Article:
ExxonMobil to pay civil penalty and take remedial measures to resolve Clean Air Act violations stemming from deadly fire at Texas refinery

Beaumont STAFF PHOTOGRAPHER / Guiseppe Barranco/The Enterprise
The Department of Justice and the U.S. Environmental Protection Agency (EPA) announced a settlement with ExxonMobil Oil Corporation (ExxonMobil) today to resolve federal Clean Air Act claims arising from a 2013 fire at the company’s oil refinery in Beaumont, Texas that killed two employees and injured ten others.  In a complaint filed today with the settlement, the United States alleges that the company violated Section 112(r) of the Clean Air Act, which requires measures to prevent accidental releases of extremely hazardous substances that can have serious public health and environmental consequences.  The April 17, 2013, fire at the refinery occurred when workers used a torch to remove bolts from the top, or “head,” of a device called a heat exchanger.  The torch ignited hydrocarbons released from the head.  EPA’s inspection following the incident disclosed violations of Section 112(r) and of the regulations known as the Chemical Accident Prevention provisions.  “The deaths...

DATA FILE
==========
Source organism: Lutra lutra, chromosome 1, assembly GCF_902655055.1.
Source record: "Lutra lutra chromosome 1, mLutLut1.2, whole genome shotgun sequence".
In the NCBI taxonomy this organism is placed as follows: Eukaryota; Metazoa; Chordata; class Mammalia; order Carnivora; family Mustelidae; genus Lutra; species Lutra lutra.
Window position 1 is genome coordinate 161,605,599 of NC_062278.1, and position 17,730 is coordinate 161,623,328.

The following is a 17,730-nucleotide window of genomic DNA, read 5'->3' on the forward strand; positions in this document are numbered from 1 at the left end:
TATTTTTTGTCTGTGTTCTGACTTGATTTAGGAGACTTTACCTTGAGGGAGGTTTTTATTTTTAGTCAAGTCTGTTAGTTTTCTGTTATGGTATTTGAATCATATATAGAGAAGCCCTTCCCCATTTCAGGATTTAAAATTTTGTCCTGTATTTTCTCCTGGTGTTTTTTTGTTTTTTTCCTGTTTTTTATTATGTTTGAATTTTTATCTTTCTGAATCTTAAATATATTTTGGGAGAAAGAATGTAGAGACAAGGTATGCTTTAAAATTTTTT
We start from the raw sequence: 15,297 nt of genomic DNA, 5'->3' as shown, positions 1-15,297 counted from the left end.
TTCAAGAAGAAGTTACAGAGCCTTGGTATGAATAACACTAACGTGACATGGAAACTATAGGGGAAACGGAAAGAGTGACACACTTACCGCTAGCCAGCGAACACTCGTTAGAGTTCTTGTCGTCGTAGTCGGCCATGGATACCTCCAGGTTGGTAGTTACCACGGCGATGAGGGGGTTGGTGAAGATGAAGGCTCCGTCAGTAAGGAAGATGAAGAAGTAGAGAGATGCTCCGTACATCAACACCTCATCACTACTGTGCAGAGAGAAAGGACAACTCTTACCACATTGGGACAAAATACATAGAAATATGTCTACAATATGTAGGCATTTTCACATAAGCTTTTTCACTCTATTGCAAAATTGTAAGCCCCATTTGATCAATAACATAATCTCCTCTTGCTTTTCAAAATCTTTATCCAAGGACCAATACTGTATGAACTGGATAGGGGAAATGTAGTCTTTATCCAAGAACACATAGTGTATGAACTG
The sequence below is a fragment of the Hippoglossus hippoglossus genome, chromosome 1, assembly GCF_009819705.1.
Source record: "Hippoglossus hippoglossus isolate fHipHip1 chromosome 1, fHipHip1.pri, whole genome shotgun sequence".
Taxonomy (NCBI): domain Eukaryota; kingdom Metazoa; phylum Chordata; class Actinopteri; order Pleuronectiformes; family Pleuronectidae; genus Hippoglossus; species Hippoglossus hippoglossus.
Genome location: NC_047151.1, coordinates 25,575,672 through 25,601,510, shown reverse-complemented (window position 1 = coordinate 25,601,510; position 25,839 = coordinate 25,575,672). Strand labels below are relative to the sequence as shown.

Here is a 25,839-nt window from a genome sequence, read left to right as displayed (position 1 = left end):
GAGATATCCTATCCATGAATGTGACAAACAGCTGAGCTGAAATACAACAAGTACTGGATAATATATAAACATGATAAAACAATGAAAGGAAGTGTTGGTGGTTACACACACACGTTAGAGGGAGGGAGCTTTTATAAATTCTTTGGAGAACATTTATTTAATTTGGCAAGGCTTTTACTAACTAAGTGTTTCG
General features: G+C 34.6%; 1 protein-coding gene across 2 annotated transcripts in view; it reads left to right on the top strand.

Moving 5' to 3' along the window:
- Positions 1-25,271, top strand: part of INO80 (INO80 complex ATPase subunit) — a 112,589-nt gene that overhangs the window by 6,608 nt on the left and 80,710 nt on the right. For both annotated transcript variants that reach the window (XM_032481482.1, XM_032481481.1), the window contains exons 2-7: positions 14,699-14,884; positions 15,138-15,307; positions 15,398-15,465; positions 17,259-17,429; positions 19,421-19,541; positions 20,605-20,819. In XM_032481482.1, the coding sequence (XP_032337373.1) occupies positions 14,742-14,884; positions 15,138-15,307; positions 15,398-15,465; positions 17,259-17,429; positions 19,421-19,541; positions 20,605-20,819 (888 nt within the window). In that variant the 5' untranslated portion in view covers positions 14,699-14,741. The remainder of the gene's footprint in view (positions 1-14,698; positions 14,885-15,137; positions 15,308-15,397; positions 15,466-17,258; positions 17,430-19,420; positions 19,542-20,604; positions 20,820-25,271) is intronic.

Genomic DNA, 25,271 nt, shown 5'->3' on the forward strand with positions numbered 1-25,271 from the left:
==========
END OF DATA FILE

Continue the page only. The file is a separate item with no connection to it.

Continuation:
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Focus on Hazmat The politics and properties of hazmat

In the late 1970’s and early ‘80’s, following a spate of unusually severe incidents involving chemicals in transportation, “hazardous materials” (soon shortened to “HazMat”) became the hot button topic de jure. The result was the promulgation of numerous governmental regulations such as the Hazardous Waste Operations and Response Act or “Hazwoper” (CFR 1910-120), The Resource Conservation and Recovery Act (RCRA) and the Toxic Substances Control Act (TASCA), among others. Each of these was promulgated by a different agency for different reasons and with the intent of achieving different objectives. As a result each agency defines “Hazardous Materials” differently. For example, the Occupational Health and Safety Administration (OSHA) defines a hazardous material as being any substance or chemical which is a “health hazard” or “physical hazard,” including: chemicals which are carcinogens, toxic agents, irritants, corrosives, sensitizers; agents which act on the hematopoietic system; agents which damage the lungs, skin, eyes, or mucous...
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